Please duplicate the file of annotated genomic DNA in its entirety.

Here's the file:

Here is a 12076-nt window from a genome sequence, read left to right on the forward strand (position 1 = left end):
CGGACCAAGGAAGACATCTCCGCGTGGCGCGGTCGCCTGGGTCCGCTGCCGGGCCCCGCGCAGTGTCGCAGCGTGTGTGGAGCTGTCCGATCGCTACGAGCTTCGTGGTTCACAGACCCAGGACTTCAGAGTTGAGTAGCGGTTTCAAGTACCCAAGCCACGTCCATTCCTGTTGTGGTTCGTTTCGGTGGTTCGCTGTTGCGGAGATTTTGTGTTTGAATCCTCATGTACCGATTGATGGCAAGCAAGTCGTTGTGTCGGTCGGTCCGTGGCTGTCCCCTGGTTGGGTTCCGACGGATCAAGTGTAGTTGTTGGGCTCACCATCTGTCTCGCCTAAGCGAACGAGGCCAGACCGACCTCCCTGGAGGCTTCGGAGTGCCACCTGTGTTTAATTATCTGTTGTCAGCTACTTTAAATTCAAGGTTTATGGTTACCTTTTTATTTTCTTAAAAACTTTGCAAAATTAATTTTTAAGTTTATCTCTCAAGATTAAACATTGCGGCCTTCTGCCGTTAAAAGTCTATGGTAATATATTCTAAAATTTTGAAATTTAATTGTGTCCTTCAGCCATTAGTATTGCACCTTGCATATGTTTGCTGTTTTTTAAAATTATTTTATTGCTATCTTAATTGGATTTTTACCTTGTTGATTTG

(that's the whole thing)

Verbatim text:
Here is a 12076-nt window from a genome sequence, read left to right on the forward strand (position 1 = left end):
CGGACCAAGGAAGACATCTCCGCGTGGCGCGGTCGCCTGGGTCCGCTGCCGGGCCCCGCGCAGTGTCGCAGCGTGTGTGGAGCTGTCCGATCGCTACGAGCTTCGTGGTTCACAGACCCAGGACTTCAGAGTTGAGTAGCGGTTTCAAGTACCCAAGCCACGTCCATTCCTGTTGTGGTTCGTTTCGGTGGTTCGCTGTTGCGGAGATTTTGTGTTTGAATCCTCATGTACCGATTGATGGCAAGCAAGTCGTTGTGTCGGTCGGTCCGTGGCTGTCCCCTGGTTGGGTTCCGACGGATCAAGTGTAGTTGTTGGGCTCACCATCTGTCTCGCCTAAGCGAACGAGGCCAGACCGACCTCCCTGGAGGCTTCGGAGTGCCACCTGTGTTTAATTATCTGTTGTCAGCTACTTTAAATTCAAGGTTTATGGTTACCTTTTTATTTTCTTAAAAACTTTGCAAAATTAATTTTTAAGTTTATCTCTCAAGATTAAACATTGCGGCCTTCTGCCGTTAAAAGTCTATGGTAATATATTCTAAAATTTTGAAATTTAATTGTGTCCTTCAGCCATTAGTATTGCACCTTGCATATGTTTGCTGTTTTTTAAAATTATTTTATTGCTATCTTAATTGGATTTTTACCTTGTTGATTTG